“We realized we knew how to make them too,” in particle accelerators, Morrison said in a 1990 interview for the book SETI Pioneers. But gamma-rays require a lot of energy to create. After eliminating other parts of the electromagnetic spectrum for various reasons—no one knew how to create ultraviolet radiation; dust particles in space scatter and absorb visible light—Morrison and Cocconi decided that radio waves represented the most likely form of interstellar communication. In fact, hydrogen atoms—which make up 74 percent of the universe—emit radio waves that are precisely 21 centimeters long. Cocconi and Morrison thought any astronomically competent society would have discovered hydrogen’s radio waves. And any halfway intelligent species would have built instruments specifically to detect those waves.

The two scientists wrote their ideas in a two-page paper titled “Searching for Interstellar Communications,” which appeared in the September 19, 1959 issue of Nature. “The reader may seek to consign these speculations wholly to the domain of science fiction,” they wrote. “We submit, rather, that the forgoing line of argument demonstrates that the presence of interstellar signals is entirely consistent with all we now know, and that if signals are present the means of detecting them is now at hand.”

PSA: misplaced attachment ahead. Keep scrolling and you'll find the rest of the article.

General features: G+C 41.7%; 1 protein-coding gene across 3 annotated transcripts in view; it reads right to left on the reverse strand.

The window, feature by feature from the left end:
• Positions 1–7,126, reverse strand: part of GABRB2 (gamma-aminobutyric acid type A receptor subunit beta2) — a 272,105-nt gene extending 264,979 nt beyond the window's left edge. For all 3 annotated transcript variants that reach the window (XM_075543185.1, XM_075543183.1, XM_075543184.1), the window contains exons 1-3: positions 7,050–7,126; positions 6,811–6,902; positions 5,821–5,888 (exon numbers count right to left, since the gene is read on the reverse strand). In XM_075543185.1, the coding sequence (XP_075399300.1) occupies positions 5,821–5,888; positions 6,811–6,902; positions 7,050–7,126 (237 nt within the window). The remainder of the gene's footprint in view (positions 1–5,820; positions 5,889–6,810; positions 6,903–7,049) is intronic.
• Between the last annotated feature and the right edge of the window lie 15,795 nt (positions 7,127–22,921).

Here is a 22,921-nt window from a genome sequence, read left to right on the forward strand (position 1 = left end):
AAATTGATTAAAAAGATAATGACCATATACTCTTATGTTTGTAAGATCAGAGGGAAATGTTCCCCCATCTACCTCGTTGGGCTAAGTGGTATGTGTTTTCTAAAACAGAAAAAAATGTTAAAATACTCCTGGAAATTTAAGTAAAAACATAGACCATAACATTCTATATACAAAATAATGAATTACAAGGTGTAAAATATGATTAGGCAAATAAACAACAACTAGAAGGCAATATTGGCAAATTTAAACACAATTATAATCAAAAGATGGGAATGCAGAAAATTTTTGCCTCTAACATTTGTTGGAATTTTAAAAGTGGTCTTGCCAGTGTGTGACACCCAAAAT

And then came this famous line, still a SETI rallying cry: “The probability of success is difficult to estimate, but if we never search, the chance of success is zero.”

SETI Allen Telescope Array
Forty-two antennas make up the SETI Allen Telescope Array in Hat Creek, California. It took decades of effort by Tarter and her team to get them, even if it’s far shy of the 350-antenna goal.